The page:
It had taken eleven hours to remove my tumour rather than two which my surgeon had predicted. At this point the diagnosis was unclear. A biopsy showed it was benign, yet it had grown significantly in the six months since I’d found it. The tumour was sent away to be analysed, as I waited for the diagnosis in the reception. I remember how sick I felt and how many times I had to go to the “toilet” for tactical cries. My surgeon explained that it was a condition he himself had to look up: aggressive fibromatosis otherwise known as a Desmoid tumour. As I’d never heard of it, it was hard to know how to react.

He continued to explain that it was unbelievably rare, especially in neck and shoulders, and notoriously difficult to treat in young people. With little research and no standard treatment path I had to accept that it was very likely the tumour would regrow, and that any treatment I had would be a case of trial and error. I stopped listening (I found I did this a lot in appointments when I couldn’t hear anymore). I was happy it wasn’t a malignant cancer that would spread around my body. However, as I sat there barely able to lift my arm due to nerve damage from the marathon surgery, it was clear that this wasn’t a benign tumour. It continues to grow in the same area pushing and disturbing the function of my brachial plexus, nerves, arteries, and spreading down towards my lungs. It took me a while to digest what he’d said, I’d thought that once it was removed it would be the end, but sitting there next to my surgeon I was met with the daunting feeling that this was just the beginning.

A year after surgery, scans showed that as predicted, the tumour regrown. It grew slowly but steadily over the next year. August, 2016 I underwent another surgery to reduce the size of the tumour. By then my brachial plexus was entirely encased by tumour and it had begun growing into my spine. It was decided that due to the location of my tumour, I would be sent to America for proton therapy. The glamorous little sister of radiotherapy, proton therapy attacks tumours whilst sparing more of the surrounding normal tissue. This is why it is favoured for paediatric patients or those with head and neck cancers. I spent ten weeks in Jacksonville, Florida having proton therapy. I met many other Brits out there, all rare and difficult cases. My treatment went far better than expected. What struck me most was the resilience and determination of the patients my age and their parents. No one expects anything like this to happen, especially so young.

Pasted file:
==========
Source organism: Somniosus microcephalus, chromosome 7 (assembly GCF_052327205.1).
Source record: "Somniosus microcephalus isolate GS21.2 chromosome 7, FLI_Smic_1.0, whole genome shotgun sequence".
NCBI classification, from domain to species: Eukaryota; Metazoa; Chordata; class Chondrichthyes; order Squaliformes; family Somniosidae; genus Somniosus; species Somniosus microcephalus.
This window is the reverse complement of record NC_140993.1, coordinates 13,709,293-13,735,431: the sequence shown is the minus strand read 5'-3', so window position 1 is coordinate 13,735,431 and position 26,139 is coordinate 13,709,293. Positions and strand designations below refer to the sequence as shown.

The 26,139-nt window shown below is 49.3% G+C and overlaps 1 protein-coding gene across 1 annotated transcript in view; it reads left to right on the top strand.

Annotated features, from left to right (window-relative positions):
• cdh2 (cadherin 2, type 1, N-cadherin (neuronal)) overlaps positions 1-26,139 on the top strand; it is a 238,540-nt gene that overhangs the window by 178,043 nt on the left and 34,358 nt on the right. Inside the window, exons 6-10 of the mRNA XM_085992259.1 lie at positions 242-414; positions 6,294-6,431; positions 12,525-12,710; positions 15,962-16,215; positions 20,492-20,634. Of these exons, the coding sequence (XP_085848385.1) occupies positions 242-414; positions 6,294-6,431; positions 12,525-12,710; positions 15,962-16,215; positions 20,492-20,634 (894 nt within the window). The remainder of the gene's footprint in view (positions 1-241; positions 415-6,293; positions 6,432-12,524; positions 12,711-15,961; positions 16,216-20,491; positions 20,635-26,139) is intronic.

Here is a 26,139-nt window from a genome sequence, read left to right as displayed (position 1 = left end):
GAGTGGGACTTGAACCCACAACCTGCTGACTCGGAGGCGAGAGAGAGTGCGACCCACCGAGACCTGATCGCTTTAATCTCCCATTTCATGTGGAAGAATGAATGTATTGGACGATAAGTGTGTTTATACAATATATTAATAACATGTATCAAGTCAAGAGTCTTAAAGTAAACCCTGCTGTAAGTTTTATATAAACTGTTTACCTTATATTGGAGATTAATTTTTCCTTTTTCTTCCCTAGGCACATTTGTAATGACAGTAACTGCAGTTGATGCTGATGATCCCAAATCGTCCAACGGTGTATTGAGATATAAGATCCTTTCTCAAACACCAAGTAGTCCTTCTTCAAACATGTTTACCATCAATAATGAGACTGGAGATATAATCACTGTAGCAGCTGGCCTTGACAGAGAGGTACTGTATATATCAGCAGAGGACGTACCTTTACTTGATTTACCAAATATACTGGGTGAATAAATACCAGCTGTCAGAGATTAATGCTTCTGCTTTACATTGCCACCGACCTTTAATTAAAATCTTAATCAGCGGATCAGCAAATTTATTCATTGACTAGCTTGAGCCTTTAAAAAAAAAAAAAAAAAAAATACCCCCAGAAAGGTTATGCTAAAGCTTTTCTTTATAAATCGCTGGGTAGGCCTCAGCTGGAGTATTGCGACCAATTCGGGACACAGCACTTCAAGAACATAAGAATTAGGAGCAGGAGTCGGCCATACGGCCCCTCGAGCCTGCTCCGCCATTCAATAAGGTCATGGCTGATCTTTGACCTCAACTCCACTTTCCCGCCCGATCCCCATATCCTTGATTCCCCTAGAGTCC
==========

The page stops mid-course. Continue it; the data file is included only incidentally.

Everyone I met was an inspiration. As I wait to find out whether the protons have done their job, I feel more positive then ever before. Not that the tumour will stop growing (as it’s so unpredictable) but that while my symptoms are minimal and I’m not undergoing treatment I will not be ruled by my tumour. Yes I’m a patient with a tumour, but that’s not all I am. From now on that’s not who I’m going to live my life as.

Lily is documenting her treatment through art here.

Billy Clayton, 19, Ewing’s Sarcoma

A cancer diagnosis at any age, to any person is excruciatingly difficult. We see it mediated through advertisements that pollute the air with tension and that little green Macmillan logo.

A cancer diagnosis that is named words you have never heard uttered by these adverts, or for that matter, anybody is a particularly unfathomable experience. My name is Billy Clayton, I’m nineteen-years-old and I have Ewing’s Sarcoma, again. My diagnosis came about in August 2015 after spending night after night waking in the early hours with excruciating pain that I can only describe as the most unbearable pain I’ve experienced. I was coming to the end of my A-levels, juggling the headache of revision with the far worse ache of a tumour I was unaware was soon to put an anchor in my life; being eighteen is about embracing your new-found sovereignty, expressing the creativity that could not bloom in a grey-tinted classroom and touching the brink of a world of future opportunities.